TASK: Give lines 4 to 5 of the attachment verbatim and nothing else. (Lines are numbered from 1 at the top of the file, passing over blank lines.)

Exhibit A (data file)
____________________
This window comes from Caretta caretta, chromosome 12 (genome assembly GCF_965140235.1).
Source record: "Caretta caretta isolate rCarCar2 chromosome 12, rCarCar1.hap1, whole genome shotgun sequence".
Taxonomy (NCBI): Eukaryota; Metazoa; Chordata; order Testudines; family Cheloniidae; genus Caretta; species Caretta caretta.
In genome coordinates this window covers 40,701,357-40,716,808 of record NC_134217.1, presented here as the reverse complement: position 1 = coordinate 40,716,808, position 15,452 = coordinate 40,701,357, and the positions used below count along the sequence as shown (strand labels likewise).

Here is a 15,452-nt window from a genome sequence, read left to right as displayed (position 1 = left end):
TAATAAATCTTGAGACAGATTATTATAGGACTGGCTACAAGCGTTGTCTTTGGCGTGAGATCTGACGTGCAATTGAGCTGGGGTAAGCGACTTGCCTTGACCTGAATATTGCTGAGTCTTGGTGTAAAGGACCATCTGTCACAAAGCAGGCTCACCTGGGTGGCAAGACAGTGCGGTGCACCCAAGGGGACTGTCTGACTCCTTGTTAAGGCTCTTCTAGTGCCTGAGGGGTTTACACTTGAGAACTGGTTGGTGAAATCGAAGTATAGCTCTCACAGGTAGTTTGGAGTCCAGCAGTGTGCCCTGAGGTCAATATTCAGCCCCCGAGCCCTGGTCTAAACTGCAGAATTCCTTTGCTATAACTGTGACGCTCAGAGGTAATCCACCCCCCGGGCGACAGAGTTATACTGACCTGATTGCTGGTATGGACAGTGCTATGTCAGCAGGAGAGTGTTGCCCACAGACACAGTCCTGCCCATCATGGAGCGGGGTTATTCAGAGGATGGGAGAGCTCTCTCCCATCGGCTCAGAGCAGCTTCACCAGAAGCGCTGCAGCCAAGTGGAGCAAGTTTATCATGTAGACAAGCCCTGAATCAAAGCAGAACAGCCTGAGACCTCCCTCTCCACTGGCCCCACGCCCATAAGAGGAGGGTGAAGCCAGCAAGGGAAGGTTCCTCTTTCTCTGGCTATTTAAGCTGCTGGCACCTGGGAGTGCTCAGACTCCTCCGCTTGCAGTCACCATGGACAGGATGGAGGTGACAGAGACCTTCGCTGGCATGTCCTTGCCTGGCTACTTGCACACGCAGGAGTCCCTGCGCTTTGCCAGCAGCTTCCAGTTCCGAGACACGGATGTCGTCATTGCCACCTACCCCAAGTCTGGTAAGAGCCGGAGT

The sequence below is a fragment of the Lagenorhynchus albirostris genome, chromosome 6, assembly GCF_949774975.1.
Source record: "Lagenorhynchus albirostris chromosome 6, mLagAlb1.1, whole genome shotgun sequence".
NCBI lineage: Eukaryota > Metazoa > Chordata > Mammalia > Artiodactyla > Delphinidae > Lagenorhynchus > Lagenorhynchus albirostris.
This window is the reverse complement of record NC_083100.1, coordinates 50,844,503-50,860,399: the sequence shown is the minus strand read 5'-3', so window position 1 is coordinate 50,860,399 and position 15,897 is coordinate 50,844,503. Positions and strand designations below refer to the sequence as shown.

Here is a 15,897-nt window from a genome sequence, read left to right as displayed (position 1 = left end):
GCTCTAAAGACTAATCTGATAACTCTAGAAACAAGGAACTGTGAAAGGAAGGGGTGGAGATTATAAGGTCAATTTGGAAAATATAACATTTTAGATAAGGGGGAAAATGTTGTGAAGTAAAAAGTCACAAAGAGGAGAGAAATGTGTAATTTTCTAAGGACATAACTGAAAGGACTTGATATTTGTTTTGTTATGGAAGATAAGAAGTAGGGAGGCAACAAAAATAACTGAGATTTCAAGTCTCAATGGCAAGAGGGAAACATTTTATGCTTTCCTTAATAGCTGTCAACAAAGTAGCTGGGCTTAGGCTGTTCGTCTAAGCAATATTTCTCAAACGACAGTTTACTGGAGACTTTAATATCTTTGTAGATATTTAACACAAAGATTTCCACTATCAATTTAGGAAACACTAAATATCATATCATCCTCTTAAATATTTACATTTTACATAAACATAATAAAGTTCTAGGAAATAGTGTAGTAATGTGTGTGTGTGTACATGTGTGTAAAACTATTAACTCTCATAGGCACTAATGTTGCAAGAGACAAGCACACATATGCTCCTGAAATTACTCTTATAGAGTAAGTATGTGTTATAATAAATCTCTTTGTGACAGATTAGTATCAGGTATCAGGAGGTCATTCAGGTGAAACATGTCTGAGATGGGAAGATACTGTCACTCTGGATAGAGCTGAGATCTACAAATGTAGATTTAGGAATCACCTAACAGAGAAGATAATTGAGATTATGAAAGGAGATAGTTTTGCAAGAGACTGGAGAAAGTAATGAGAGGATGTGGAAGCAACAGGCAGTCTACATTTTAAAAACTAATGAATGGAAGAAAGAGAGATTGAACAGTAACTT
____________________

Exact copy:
In genome coordinates this window covers 40,701,357-40,716,808 of record NC_134217.1, presented here as the reverse complement: position 1 = coordinate 40,716,808, position 15,452 = coordinate 40,701,357, and the positions used below count along the sequence as shown (strand labels likewise).

Here is a 15,452-nt window from a genome sequence, read left to right as displayed (position 1 = left end):